Last week, A three-judge federal appeals court panel ruled unanimously that President Bush has the authority to indefinitely detain an American citizen as an enemy combatant.
The panel threw out a ruling by a trial judge in South Carolina that Mr. Bush had overstepped his bounds by detaining Jose Padilla, a Chicago native, for three years.
In an opinion written by Judge J. Michael Luttig, who has been considered by President Bush for a nomination to the Supreme Court, the panel said Mr. Bush had the right to detain Mr. Padilla as an enemy combatant under the powers granted the president by Congress after the Sept. 11 terrorist attacks in New York and at the Pentagon.
Consider the implications for ordinary U.S. citizens. If the president says youre an enemy combatant, you can be held indefinitely which is when the war on terror will end. You will have no evidentiary hearing to determine probable cause for holding you. You will have no right to habeas corpus, a legal tradition going back hundreds of years. You will have no access to any court to defend yourself. You will not be permitted to confront your accusers. You will not be given access to the governments evidence.
These are all sacred constitutional principles and unless the Supreme Court overturns this decision, they might as well not exist.
Originally, the government claimed that Padilla intended to set off a "dirty bomb" that would spew radiation in some American city. But now the government has all but eliminated that accusation, saying he may have been planning to use gas lines to destroy apartment buildings. But it has presented no evidence of that in any court.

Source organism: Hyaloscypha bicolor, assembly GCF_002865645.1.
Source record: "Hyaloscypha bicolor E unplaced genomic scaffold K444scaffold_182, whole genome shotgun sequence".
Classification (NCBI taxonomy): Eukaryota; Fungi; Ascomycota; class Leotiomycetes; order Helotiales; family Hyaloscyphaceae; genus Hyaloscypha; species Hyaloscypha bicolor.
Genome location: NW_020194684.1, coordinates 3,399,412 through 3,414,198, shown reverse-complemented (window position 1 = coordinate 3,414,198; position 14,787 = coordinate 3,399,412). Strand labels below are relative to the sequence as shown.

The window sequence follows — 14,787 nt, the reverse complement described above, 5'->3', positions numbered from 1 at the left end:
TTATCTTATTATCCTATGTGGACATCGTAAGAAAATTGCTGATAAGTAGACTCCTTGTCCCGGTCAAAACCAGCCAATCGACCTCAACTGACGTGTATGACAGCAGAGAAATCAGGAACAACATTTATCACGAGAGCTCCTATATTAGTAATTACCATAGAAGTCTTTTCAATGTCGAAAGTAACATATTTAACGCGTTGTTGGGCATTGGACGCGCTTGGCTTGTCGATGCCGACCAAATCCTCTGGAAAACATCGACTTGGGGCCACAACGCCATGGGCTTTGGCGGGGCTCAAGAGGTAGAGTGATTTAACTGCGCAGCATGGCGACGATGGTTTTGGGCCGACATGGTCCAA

Government lawyers now argue that the main new reason he should be detained as an enemy combatant was that he fought American forces in Afghanistan alongside Qaeda colleagues. But that charge is also unproven by any evidence.
In an earlier case involving an American citizen, Yaser Esam Hamdi, the Supreme Court ruled that an American citizen could be detained by President Bush as an enemy combatant because he was purportedly captured while fighting in Afghanistan. But, even under that circumstance, the court added to the ambiguity by ruling that Hamdi was entitled under the Constitution to contest the allegations made against him by "a neutral decision maker."
Justice Sandra Day O'Connor, who wrote the controlling opinion, said it might be a military tribunal with rules of evidence more favorable to the prosecution than in civil courts. Mr. Hamdi was sent back to his home country, Saudi Arabia, before that issue was resolved.
But Jose Padilla was not arrested on a battlefield in Afghanistan. He was arrested at O'Hare International Airport. He has not been charged with any criminal offense as of this date.
If his client is consigned to the sham of military tribunals, he will lose most of rights American citizens are entitled to.
Mr. Padillas lawyer has said the only fair hearing for Mr. Padilla would be a trial in an American civilian court. But that is likely to produce an invocation of the state secrets privilege, which the government has increasingly been used to avoid trials that might prove embarrassing.